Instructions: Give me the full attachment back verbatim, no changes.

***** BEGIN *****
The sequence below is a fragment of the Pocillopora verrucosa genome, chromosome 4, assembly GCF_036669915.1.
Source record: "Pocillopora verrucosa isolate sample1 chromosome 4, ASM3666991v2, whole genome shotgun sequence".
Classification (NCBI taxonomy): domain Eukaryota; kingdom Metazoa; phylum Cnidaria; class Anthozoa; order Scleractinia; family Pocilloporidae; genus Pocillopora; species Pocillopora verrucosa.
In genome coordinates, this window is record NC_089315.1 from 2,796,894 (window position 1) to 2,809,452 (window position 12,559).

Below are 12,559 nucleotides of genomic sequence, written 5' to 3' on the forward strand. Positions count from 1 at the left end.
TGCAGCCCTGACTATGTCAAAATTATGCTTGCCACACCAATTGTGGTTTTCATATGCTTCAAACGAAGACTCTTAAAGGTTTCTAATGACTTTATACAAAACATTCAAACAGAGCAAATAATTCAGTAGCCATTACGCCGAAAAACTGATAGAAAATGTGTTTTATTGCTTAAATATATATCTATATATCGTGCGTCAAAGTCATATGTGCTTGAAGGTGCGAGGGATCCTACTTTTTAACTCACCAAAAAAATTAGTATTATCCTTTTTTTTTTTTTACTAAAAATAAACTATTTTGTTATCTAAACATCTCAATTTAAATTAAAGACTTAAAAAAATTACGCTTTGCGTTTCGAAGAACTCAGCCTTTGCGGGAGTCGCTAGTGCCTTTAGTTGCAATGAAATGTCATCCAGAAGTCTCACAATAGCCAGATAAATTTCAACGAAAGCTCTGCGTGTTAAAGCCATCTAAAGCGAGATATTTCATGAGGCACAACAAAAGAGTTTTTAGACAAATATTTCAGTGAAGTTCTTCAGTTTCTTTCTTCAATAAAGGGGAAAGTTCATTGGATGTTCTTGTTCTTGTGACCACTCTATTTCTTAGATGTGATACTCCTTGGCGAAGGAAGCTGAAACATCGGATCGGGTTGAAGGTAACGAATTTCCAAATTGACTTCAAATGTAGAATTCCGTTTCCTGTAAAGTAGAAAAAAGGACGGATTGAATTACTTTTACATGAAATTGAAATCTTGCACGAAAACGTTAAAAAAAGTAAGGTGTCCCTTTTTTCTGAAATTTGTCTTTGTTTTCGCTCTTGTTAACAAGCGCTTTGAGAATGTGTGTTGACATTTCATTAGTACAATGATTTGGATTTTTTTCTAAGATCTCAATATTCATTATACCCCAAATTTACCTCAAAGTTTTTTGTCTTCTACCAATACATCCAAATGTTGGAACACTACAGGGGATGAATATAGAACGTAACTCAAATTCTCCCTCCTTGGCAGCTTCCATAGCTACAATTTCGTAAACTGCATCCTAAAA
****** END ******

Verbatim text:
The sequence below is a fragment of the Pocillopora verrucosa genome, chromosome 4, assembly GCF_036669915.1.
Source record: "Pocillopora verrucosa isolate sample1 chromosome 4, ASM3666991v2, whole genome shotgun sequence".
Classification (NCBI taxonomy): domain Eukaryota; kingdom Metazoa; phylum Cnidaria; class Anthozoa; order Scleractinia; family Pocilloporidae; genus Pocillopora; species Pocillopora verrucosa.
In genome coordinates, this window is record NC_089315.1 from 2,796,894 (window position 1) to 2,809,452 (window position 12,559).

Below are 12,559 nucleotides of genomic sequence, written 5' to 3' on the forward strand. Positions count from 1 at the left end.
TGCAGCCCTGACTATGTCAAAATTATGCTTGCCACACCAATTGTGGTTTTCATATGCTTCAAACGAAGACTCTTAAAGGTTTCTAATGACTTTATACAAAACATTCAAACAGAGCAAATAATTCAGTAGCCATTACGCCGAAAAACTGATAGAAAATGTGTTTTATTGCTTAAATATATATCTATATATCGTGCGTCAAAGTCATATGTGCTTGAAGGTGCGAGGGATCCTACTTTTTAACTCACCAAAAAAATTAGTATTATCCTTTTTTTTTTTTTACTAAAAATAAACTATTTTGTTATCTAAACATCTCAATTTAAATTAAAGACTTAAAAAAATTACGCTTTGCGTTTCGAAGAACTCAGCCTTTGCGGGAGTCGCTAGTGCCTTTAGTTGCAATGAAATGTCATCCAGAAGTCTCACAATAGCCAGATAAATTTCAACGAAAGCTCTGCGTGTTAAAGCCATCTAAAGCGAGATATTTCATGAGGCACAACAAAAGAGTTTTTAGACAAATATTTCAGTGAAGTTCTTCAGTTTCTTTCTTCAATAAAGGGGAAAGTTCATTGGATGTTCTTGTTCTTGTGACCACTCTATTTCTTAGATGTGATACTCCTTGGCGAAGGAAGCTGAAACATCGGATCGGGTTGAAGGTAACGAATTTCCAAATTGACTTCAAATGTAGAATTCCGTTTCCTGTAAAGTAGAAAAAAGGACGGATTGAATTACTTTTACATGAAATTGAAATCTTGCACGAAAACGTTAAAAAAAGTAAGGTGTCCCTTTTTTCTGAAATTTGTCTTTGTTTTCGCTCTTGTTAACAAGCGCTTTGAGAATGTGTGTTGACATTTCATTAGTACAATGATTTGGATTTTTTTCTAAGATCTCAATATTCATTATACCCCAAATTTACCTCAAAGTTTTTTGTCTTCTACCAATACATCCAAATGTTGGAACACTACAGGGGATGAATATAGAACGTAACTCAAATTCTCCCTCCTTGGCAGCTTCCATAGCTACAATTTCGTAAACTGCATCCTAAAA